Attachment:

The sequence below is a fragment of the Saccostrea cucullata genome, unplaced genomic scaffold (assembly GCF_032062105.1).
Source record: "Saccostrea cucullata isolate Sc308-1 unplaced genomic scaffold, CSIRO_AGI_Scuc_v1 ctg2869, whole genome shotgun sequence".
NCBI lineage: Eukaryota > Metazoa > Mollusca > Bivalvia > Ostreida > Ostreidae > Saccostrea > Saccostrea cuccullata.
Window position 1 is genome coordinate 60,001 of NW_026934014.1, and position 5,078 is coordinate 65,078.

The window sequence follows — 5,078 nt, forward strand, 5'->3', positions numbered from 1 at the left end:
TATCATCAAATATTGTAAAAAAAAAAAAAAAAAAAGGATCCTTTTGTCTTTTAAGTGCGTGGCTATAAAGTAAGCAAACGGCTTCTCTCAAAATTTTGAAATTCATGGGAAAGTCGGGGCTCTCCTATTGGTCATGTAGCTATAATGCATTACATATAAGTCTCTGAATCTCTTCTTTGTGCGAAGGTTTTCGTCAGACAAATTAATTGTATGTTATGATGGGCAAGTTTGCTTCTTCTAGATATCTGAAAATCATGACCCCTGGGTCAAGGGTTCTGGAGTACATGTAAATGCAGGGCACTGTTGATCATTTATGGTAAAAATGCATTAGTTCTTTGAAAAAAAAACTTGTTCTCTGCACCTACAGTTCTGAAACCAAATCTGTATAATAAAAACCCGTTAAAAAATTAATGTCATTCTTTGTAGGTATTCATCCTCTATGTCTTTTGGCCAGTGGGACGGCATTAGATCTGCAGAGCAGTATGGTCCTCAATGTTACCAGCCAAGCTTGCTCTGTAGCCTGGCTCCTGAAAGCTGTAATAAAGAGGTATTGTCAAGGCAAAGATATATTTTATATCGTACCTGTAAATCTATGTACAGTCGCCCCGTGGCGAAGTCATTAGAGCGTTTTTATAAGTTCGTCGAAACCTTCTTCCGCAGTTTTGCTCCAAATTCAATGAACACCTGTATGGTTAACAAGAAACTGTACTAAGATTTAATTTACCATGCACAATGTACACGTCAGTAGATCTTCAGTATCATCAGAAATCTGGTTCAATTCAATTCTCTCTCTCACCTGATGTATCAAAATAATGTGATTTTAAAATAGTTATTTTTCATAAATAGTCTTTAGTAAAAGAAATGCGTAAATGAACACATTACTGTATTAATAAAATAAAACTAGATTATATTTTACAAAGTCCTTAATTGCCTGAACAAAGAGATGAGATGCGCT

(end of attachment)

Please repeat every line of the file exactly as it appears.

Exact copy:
The sequence below is a fragment of the Saccostrea cucullata genome, unplaced genomic scaffold (assembly GCF_032062105.1).
Source record: "Saccostrea cucullata isolate Sc308-1 unplaced genomic scaffold, CSIRO_AGI_Scuc_v1 ctg2869, whole genome shotgun sequence".
NCBI lineage: Eukaryota > Metazoa > Mollusca > Bivalvia > Ostreida > Ostreidae > Saccostrea > Saccostrea cuccullata.
Window position 1 is genome coordinate 60,001 of NW_026934014.1, and position 5,078 is coordinate 65,078.

The window sequence follows — 5,078 nt, forward strand, 5'->3', positions numbered from 1 at the left end:
TATCATCAAATATTGTAAAAAAAAAAAAAAAAAAAGGATCCTTTTGTCTTTTAAGTGCGTGGCTATAAAGTAAGCAAACGGCTTCTCTCAAAATTTTGAAATTCATGGGAAAGTCGGGGCTCTCCTATTGGTCATGTAGCTATAATGCATTACATATAAGTCTCTGAATCTCTTCTTTGTGCGAAGGTTTTCGTCAGACAAATTAATTGTATGTTATGATGGGCAAGTTTGCTTCTTCTAGATATCTGAAAATCATGACCCCTGGGTCAAGGGTTCTGGAGTACATGTAAATGCAGGGCACTGTTGATCATTTATGGTAAAAATGCATTAGTTCTTTGAAAAAAAAACTTGTTCTCTGCACCTACAGTTCTGAAACCAAATCTGTATAATAAAAACCCGTTAAAAAATTAATGTCATTCTTTGTAGGTATTCATCCTCTATGTCTTTTGGCCAGTGGGACGGCATTAGATCTGCAGAGCAGTATGGTCCTCAATGTTACCAGCCAAGCTTGCTCTGTAGCCTGGCTCCTGAAAGCTGTAATAAAGAGGTATTGTCAAGGCAAAGATATATTTTATATCGTACCTGTAAATCTATGTACAGTCGCCCCGTGGCGAAGTCATTAGAGCGTTTTTATAAGTTCGTCGAAACCTTCTTCCGCAGTTTTGCTCCAAATTCAATGAACACCTGTATGGTTAACAAGAAACTGTACTAAGATTTAATTTACCATGCACAATGTACACGTCAGTAGATCTTCAGTATCATCAGAAATCTGGTTCAATTCAATTCTCTCTCTCACCTGATGTATCAAAATAATGTGATTTTAAAATAGTTATTTTTCATAAATAGTCTTTAGTAAAAGAAATGCGTAAATGAACACATTACTGTATTAATAAAATAAAACTAGATTATATTTTACAAAGTCCTTAATTGCCTGAACAAAGAGATGAGATGCGCT